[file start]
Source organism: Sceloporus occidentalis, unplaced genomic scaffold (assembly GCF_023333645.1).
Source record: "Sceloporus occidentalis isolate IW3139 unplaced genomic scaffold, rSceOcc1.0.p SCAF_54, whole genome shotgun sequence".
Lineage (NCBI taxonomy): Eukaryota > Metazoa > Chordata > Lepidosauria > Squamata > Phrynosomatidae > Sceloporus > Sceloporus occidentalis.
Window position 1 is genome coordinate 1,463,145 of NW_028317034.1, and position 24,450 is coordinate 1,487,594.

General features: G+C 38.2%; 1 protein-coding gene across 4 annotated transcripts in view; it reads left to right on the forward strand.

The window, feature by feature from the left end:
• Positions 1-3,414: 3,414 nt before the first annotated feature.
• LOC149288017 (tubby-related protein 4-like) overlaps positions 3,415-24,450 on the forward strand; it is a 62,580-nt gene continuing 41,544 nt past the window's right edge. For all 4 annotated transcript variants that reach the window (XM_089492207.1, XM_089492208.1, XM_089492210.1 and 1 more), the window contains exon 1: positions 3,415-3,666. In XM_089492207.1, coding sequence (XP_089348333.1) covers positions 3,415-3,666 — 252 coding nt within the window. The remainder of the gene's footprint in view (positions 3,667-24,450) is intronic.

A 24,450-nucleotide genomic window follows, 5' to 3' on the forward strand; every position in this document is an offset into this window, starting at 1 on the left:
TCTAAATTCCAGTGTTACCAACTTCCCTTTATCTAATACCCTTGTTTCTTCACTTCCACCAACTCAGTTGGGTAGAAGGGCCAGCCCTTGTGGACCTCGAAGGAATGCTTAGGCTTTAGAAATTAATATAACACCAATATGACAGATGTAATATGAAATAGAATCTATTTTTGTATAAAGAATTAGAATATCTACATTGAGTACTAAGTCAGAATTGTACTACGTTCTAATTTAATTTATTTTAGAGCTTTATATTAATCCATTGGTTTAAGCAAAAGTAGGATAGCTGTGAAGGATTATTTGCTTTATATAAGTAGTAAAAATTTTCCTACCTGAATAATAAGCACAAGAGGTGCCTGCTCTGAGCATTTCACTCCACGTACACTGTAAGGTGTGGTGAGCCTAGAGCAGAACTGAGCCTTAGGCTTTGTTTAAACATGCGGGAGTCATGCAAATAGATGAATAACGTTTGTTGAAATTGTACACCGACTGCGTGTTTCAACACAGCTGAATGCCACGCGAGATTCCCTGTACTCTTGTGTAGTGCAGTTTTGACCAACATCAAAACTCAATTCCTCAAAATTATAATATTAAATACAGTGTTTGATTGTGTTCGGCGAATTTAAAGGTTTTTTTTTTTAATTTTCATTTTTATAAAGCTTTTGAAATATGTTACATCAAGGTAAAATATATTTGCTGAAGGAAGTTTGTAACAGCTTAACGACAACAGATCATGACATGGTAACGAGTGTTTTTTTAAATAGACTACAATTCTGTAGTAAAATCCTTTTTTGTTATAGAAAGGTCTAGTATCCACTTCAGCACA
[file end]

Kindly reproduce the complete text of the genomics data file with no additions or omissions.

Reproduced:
Source organism: Sceloporus occidentalis, unplaced genomic scaffold (assembly GCF_023333645.1).
Source record: "Sceloporus occidentalis isolate IW3139 unplaced genomic scaffold, rSceOcc1.0.p SCAF_54, whole genome shotgun sequence".
Lineage (NCBI taxonomy): Eukaryota > Metazoa > Chordata > Lepidosauria > Squamata > Phrynosomatidae > Sceloporus > Sceloporus occidentalis.
Window position 1 is genome coordinate 1,463,145 of NW_028317034.1, and position 24,450 is coordinate 1,487,594.

General features: G+C 38.2%; 1 protein-coding gene across 4 annotated transcripts in view; it reads left to right on the forward strand.

The window, feature by feature from the left end:
• Positions 1-3,414: 3,414 nt before the first annotated feature.
• LOC149288017 (tubby-related protein 4-like) overlaps positions 3,415-24,450 on the forward strand; it is a 62,580-nt gene continuing 41,544 nt past the window's right edge. For all 4 annotated transcript variants that reach the window (XM_089492207.1, XM_089492208.1, XM_089492210.1 and 1 more), the window contains exon 1: positions 3,415-3,666. In XM_089492207.1, coding sequence (XP_089348333.1) covers positions 3,415-3,666 — 252 coding nt within the window. The remainder of the gene's footprint in view (positions 3,667-24,450) is intronic.

A 24,450-nucleotide genomic window follows, 5' to 3' on the forward strand; every position in this document is an offset into this window, starting at 1 on the left:
TCTAAATTCCAGTGTTACCAACTTCCCTTTATCTAATACCCTTGTTTCTTCACTTCCACCAACTCAGTTGGGTAGAAGGGCCAGCCCTTGTGGACCTCGAAGGAATGCTTAGGCTTTAGAAATTAATATAACACCAATATGACAGATGTAATATGAAATAGAATCTATTTTTGTATAAAGAATTAGAATATCTACATTGAGTACTAAGTCAGAATTGTACTACGTTCTAATTTAATTTATTTTAGAGCTTTATATTAATCCATTGGTTTAAGCAAAAGTAGGATAGCTGTGAAGGATTATTTGCTTTATATAAGTAGTAAAAATTTTCCTACCTGAATAATAAGCACAAGAGGTGCCTGCTCTGAGCATTTCACTCCACGTACACTGTAAGGTGTGGTGAGCCTAGAGCAGAACTGAGCCTTAGGCTTTGTTTAAACATGCGGGAGTCATGCAAATAGATGAATAACGTTTGTTGAAATTGTACACCGACTGCGTGTTTCAACACAGCTGAATGCCACGCGAGATTCCCTGTACTCTTGTGTAGTGCAGTTTTGACCAACATCAAAACTCAATTCCTCAAAATTATAATATTAAATACAGTGTTTGATTGTGTTCGGCGAATTTAAAGGTTTTTTTTTTTAATTTTCATTTTTATAAAGCTTTTGAAATATGTTACATCAAGGTAAAATATATTTGCTGAAGGAAGTTTGTAACAGCTTAACGACAACAGATCATGACATGGTAACGAGTGTTTTTTTAAATAGACTACAATTCTGTAGTAAAATCCTTTTTTGTTATAGAAAGGTCTAGTATCCACTTCAGCACA